[Sources: Hemmendinger, Judith and Krell, Robert. "The Children of Buchenwald." Gefen Publishers, 2000; Grobman, Alex. "Rekindling the Flame." Wayne State University Press, 1993; Hazan, Katy, "Chronologie de l'histoire de l'OSE L'action de l'OSE apres la guerre." (31 December 2002).]

    Rights & Restrictions

    Photo Source
    United States Holocaust Memorial Museum
    Copyright: United States Holocaust Memorial Museum
    Provenance: Jacques & Charles Finkel

    Keywords & Subjects

    Administrative Notes

    Chaim and Jakub Finkelstajn (now Charles and Jacques Finkel) are the children of Isaac and Estera (Kartusz) Finkelstajn. Chaim was born August 13, 1929 and Jakub, February 18, 1932 in Strzemieszyce, Poland. Their younger sister, Dora was born in 1935. Chaim and Jakub lived in Strzemieszyce until June 1943, when they were deported to Blechhammer, a sub-camp of Auschwitz. In January 1945 the brothers were sent on a death march from Blechhammer to Gross Rosen. Five days later they were sent on to Buchenwald, where they were liberated on April 11, 1945. That June Chaim and Jakub joined a children's transport of orphans who were being evacuated from Buchenwald to France. The transport was taken to the OSE children's home in Ecouis, where the brothers remained until January 1946. Chaim and Jakub were then transferred to the OSE home in Versailles. After five years at this home, Jakub moved to Geneva, where he attended an ORT school. Chaim remained in Paris and attended the ORT school in Montreuil. In the mid-1950s Jakub left Switzerland and returned to Paris. Both brothers later married and settled in Paris. Their parents and sister did not survive the war.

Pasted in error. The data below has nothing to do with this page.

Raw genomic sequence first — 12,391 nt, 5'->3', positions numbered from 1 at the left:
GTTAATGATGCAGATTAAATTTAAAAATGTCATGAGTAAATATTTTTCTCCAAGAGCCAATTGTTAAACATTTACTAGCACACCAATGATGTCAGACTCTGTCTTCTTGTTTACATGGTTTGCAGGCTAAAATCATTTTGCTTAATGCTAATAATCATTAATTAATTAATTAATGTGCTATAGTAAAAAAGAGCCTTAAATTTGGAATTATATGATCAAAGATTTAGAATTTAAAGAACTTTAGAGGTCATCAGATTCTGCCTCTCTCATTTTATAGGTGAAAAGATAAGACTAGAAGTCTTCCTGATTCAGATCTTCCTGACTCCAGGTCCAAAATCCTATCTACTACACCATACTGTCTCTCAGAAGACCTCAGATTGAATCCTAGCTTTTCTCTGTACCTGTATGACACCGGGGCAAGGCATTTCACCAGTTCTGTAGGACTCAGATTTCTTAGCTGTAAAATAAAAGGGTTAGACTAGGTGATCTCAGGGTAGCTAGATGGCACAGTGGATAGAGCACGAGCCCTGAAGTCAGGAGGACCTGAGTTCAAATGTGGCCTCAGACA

Record last modified:
    2004-08-05 00:00:00